cytoplasm of the synthetic DNA species. But the old set of DNA maintenance and
construction instructions were replaced by the new DNA sequence in the cell. As cell
division and multiplication took place, the original cytoplasmic material was diluted by newly
synthesized material of the new, related species, and removed by processes that eliminate
aged and degraded cellular contents. Soon both the cytoplasm and the DNA of the new
cell, became identical to the original natural species. However, there are a number of
genetic differences between M. mycoides and Mycoplasma mycoides JCVI-syn1.0. First,
they deleted 14 genes thought to be unnecessary for life, from the genome of M.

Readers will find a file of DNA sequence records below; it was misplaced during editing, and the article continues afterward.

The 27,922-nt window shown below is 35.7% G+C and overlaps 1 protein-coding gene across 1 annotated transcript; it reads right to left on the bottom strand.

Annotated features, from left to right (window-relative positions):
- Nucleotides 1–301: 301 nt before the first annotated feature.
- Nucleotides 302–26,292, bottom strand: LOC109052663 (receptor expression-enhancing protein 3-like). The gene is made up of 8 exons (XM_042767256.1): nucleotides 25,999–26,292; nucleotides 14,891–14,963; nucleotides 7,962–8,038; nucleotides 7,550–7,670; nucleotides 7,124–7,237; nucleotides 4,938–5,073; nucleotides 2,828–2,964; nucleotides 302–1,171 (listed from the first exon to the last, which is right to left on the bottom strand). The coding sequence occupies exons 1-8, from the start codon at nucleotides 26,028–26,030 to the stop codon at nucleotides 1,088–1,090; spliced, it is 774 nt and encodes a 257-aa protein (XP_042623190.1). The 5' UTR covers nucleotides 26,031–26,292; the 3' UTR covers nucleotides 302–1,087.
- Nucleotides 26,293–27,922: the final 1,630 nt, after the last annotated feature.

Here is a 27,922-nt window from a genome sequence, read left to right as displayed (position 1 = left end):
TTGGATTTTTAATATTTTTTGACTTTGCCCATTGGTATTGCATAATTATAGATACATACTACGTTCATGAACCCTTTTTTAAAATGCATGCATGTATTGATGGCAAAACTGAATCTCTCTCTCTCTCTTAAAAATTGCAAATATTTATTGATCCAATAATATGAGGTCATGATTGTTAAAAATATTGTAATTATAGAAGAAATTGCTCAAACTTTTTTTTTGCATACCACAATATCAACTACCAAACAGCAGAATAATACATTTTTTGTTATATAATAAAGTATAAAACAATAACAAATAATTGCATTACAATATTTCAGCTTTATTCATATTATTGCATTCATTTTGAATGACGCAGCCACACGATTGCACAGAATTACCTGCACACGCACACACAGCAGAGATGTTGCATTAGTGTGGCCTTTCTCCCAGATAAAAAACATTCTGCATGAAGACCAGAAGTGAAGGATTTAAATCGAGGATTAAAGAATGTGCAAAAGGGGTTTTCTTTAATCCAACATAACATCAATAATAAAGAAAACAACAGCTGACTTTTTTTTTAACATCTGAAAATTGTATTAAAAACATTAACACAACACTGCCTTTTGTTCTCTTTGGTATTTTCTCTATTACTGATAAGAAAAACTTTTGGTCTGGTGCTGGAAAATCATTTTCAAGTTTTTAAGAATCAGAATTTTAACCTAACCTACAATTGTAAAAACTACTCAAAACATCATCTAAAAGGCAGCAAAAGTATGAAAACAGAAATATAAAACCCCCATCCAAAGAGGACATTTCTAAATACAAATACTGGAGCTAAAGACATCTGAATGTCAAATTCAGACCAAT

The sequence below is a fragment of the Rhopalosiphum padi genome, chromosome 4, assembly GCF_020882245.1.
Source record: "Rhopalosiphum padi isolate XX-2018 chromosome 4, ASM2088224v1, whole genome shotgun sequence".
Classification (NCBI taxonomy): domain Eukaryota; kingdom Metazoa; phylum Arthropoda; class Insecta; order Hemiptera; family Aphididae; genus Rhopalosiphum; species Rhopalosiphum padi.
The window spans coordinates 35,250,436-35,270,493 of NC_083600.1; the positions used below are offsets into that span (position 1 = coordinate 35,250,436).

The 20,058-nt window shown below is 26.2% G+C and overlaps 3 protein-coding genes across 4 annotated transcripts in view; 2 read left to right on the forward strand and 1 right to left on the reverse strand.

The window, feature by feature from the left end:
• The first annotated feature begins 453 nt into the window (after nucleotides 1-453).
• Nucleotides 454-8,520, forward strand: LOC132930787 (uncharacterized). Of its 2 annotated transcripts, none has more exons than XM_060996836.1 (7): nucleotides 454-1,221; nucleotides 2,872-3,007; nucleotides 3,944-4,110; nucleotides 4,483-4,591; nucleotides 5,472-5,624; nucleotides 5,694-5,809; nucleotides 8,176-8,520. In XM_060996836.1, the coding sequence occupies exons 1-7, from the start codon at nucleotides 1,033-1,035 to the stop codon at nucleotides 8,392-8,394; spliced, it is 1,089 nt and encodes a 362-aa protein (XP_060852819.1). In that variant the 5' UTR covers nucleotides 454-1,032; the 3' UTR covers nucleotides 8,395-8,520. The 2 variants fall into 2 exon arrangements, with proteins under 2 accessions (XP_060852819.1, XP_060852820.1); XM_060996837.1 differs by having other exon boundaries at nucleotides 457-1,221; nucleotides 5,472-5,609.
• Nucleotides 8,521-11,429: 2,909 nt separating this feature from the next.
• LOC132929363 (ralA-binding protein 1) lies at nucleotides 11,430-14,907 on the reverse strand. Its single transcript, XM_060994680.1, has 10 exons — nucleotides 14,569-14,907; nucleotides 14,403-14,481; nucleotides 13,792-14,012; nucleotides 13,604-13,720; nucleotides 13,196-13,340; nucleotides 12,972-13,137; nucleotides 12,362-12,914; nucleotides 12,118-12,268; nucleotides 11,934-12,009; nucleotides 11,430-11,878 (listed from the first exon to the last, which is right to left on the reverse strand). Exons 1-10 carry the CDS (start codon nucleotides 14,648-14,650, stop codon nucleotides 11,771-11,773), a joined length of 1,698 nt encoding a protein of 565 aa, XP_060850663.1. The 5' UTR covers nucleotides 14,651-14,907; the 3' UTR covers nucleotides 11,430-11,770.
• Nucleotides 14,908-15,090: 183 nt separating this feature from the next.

mycoides, leaving hundreds of genes behind. Then they put in 9 SNPs (single nucleotide
polymorphisms—more on this later) by changing single nucleotides (DNA bases) in parts of
the approximately one million DNA-base genome. Finally they watermarked the organism to
show it is synthetic, by putting in new genes which can be transcribed to English language
messages. They made four new genes, for the 4 watermarks they attached to the bacterial
The first watermark is an HTML script. A standard browser reads this as a text message,
congratulating the decoder and giving an email link (firstname.lastname@example.org) to verify the
decoded message. The second watermark contains a list of authors (or builders) of the
organism. (Note to me, if they are authors, then the organism falls under US copyright laws
with exclusivity of 75 years plus the lifetime of the oldest author, rather than patent law of a
short term.) The second watermark has a James Joyce quotation: "To live to err, to fall, to